More than 500 job seekers in Scarborough have faced benefit sanctions of up to three years

More than 500 job seekers in Scarborough have had their benefits stopped or reduced for up to three years, new figures reveal.

Sunday, 9th June 2019, 8:59 am
In total, 4,025 sanctions have been imposed on Claimants in Scarborough.

Work and pensions secretary Amber Rudd has announced that she is ending three-year benefit sanctions, which she said were “counterproductive” and failed to help people into work. Sanctions will now be capped at a maximum of six months.

Anti-poverty charities have welcomed the decision to scrap the harshest penalties, but urged the Government to make further reforms to end all punitive sanctions, which they said could leave people “hungry, in debt, and on the brink of homelessness”.

Department for Work and Pensions data shows 560 high-level sanctions were imposed on people claiming Jobseekers Allowance in Scarborough between October 2012 – when the current sanctions system was introduced – and January 2019.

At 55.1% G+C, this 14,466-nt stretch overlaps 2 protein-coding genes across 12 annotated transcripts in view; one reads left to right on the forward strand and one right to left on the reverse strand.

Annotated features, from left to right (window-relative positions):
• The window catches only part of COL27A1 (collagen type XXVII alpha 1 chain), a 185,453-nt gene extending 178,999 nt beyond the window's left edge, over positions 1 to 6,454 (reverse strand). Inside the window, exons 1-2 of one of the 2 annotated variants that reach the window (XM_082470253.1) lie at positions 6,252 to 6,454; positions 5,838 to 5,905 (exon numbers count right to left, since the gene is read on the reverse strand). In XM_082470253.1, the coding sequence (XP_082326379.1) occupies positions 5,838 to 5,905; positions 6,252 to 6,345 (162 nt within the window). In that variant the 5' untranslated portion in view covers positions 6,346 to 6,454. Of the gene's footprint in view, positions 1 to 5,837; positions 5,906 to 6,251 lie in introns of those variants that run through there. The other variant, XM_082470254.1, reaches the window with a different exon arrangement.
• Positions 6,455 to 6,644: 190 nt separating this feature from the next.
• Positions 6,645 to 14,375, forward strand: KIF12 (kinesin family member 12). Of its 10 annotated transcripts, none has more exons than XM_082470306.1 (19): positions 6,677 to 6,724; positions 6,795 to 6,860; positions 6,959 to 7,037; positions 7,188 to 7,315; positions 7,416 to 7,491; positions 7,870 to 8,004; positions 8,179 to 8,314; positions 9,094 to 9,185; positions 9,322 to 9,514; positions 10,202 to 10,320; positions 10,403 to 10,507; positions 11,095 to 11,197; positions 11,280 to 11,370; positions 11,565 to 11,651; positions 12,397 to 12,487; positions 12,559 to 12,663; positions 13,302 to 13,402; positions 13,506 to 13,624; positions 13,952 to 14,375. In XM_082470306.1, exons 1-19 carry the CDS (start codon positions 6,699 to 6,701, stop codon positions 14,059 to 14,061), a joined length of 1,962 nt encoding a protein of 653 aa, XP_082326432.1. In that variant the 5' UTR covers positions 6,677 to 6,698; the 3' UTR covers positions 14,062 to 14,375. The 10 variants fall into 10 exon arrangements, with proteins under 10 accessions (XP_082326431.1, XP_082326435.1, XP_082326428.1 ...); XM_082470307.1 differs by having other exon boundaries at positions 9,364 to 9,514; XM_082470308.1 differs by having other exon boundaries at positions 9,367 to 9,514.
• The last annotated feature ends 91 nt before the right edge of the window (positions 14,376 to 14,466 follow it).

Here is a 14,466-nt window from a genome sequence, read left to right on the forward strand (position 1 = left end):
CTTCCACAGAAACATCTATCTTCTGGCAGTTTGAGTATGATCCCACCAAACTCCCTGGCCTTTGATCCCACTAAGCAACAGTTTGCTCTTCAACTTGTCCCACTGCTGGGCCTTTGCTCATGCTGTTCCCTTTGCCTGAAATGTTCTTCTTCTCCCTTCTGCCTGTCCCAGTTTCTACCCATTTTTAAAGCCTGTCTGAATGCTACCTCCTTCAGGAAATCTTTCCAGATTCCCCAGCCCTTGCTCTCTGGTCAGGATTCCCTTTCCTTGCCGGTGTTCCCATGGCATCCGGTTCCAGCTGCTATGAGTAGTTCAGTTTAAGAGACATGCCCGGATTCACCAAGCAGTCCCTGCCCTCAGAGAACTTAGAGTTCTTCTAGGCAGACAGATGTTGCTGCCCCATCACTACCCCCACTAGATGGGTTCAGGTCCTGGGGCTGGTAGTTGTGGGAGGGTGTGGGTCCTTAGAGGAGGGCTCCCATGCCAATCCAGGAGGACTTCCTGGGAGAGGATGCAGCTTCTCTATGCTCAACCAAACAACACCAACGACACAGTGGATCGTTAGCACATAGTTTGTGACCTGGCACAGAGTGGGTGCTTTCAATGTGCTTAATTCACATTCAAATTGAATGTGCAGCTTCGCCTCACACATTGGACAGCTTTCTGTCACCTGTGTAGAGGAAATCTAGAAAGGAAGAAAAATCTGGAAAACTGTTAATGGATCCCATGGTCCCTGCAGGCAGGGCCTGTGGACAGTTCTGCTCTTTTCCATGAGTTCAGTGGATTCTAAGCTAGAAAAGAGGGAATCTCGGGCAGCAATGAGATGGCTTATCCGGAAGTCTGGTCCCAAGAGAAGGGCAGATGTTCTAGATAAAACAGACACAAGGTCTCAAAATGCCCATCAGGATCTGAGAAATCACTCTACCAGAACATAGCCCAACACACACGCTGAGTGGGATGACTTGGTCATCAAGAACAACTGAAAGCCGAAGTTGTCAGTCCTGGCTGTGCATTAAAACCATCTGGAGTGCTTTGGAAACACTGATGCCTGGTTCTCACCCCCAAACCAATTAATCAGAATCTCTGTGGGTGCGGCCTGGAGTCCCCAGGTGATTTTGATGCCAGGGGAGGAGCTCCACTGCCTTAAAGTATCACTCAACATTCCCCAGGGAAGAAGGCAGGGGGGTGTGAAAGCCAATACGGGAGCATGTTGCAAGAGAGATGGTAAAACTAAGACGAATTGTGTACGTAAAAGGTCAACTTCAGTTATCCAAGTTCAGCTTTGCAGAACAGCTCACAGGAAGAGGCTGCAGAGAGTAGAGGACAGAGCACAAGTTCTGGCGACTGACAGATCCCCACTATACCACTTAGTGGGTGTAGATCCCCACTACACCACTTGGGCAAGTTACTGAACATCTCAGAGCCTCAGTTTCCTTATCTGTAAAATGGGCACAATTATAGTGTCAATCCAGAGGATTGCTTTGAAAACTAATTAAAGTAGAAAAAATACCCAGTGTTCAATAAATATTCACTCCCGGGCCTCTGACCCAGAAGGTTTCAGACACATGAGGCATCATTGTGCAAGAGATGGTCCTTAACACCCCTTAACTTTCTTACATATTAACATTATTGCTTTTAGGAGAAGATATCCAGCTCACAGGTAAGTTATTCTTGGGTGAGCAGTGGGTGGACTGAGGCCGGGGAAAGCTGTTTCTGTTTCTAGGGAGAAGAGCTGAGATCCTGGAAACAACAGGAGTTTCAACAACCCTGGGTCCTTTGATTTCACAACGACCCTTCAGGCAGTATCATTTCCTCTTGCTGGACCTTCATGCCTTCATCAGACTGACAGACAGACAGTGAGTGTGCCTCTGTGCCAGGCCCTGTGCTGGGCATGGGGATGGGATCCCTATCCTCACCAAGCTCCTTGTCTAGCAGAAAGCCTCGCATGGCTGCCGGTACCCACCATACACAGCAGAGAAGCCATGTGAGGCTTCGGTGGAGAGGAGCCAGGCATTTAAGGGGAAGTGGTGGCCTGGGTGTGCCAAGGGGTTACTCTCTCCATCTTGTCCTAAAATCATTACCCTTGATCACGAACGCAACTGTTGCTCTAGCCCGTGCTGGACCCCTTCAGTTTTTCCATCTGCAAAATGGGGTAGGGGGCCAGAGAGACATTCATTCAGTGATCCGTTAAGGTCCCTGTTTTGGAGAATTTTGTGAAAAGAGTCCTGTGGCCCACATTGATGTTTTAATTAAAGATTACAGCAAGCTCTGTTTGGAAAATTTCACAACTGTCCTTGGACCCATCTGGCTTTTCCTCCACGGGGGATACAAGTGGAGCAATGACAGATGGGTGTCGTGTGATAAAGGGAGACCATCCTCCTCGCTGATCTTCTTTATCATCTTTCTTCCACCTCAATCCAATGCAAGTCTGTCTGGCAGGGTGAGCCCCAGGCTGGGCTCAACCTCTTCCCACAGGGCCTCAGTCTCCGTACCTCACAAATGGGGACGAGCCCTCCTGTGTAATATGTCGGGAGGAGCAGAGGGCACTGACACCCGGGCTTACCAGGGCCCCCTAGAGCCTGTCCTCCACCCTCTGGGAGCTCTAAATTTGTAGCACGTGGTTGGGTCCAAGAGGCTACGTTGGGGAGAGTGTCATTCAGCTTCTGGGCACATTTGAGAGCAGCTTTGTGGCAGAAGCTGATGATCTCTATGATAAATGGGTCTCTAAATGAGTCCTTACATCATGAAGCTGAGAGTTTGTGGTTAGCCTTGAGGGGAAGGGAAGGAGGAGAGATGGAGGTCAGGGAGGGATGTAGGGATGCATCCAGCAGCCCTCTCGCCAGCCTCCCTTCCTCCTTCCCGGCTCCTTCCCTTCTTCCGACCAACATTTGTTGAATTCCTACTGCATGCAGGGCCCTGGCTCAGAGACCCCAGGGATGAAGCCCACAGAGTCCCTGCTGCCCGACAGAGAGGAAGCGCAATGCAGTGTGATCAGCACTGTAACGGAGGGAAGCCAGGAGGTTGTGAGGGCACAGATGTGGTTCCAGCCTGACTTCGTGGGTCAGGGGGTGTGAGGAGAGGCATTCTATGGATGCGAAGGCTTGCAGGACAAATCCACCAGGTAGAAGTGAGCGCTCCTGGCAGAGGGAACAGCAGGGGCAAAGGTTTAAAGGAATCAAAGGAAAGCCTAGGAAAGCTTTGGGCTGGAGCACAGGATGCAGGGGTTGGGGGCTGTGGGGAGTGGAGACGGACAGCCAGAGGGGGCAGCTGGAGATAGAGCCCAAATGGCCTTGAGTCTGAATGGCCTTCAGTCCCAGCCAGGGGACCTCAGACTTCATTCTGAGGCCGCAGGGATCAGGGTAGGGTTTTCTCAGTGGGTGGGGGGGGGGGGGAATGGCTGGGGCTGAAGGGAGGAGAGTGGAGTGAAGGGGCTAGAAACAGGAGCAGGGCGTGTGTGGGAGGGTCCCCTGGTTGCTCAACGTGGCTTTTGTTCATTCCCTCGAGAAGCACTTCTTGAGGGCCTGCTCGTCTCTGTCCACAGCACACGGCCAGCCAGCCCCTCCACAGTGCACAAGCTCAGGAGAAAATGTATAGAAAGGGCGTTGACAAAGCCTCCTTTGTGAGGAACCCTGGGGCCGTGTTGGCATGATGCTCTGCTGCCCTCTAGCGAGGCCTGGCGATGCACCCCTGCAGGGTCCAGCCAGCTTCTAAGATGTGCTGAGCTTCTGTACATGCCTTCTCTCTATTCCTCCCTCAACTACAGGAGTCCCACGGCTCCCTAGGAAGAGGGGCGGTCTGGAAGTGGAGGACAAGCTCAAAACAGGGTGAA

However, the data reveals job centre staff tried to impose high-level sanctions 1,370 times, with the decision overturned or the case against the claimant cancelled in the remaining 815 cases.

JSA claimants can be sanctioned for a variety of reasons, such as being late for appointments, not doing enough to look for work, or failing to attend a training programme.

In total, 4,025 sanctions have been imposed on claimants in Scarborough.

Anna Stevenson, welfare benefits specialist at the anti-poverty charity Turn2us, said she cautiously welcomed the news that sanctions would be capped, but called for further action.

She said: “Every day we hear from people who have been sanctioned saying it has pushed them over the edge into poverty, leaving them hungry, in debt, and on the brink of homelessness.”

A spokeswoman for the DWP said sanctions are necessary for the integrity of the system, and are only used when people don’t fulfil their commitments to look for work.

She said: “Financial sanctions become much less valuable over time and undermine our aim to help people into employment.”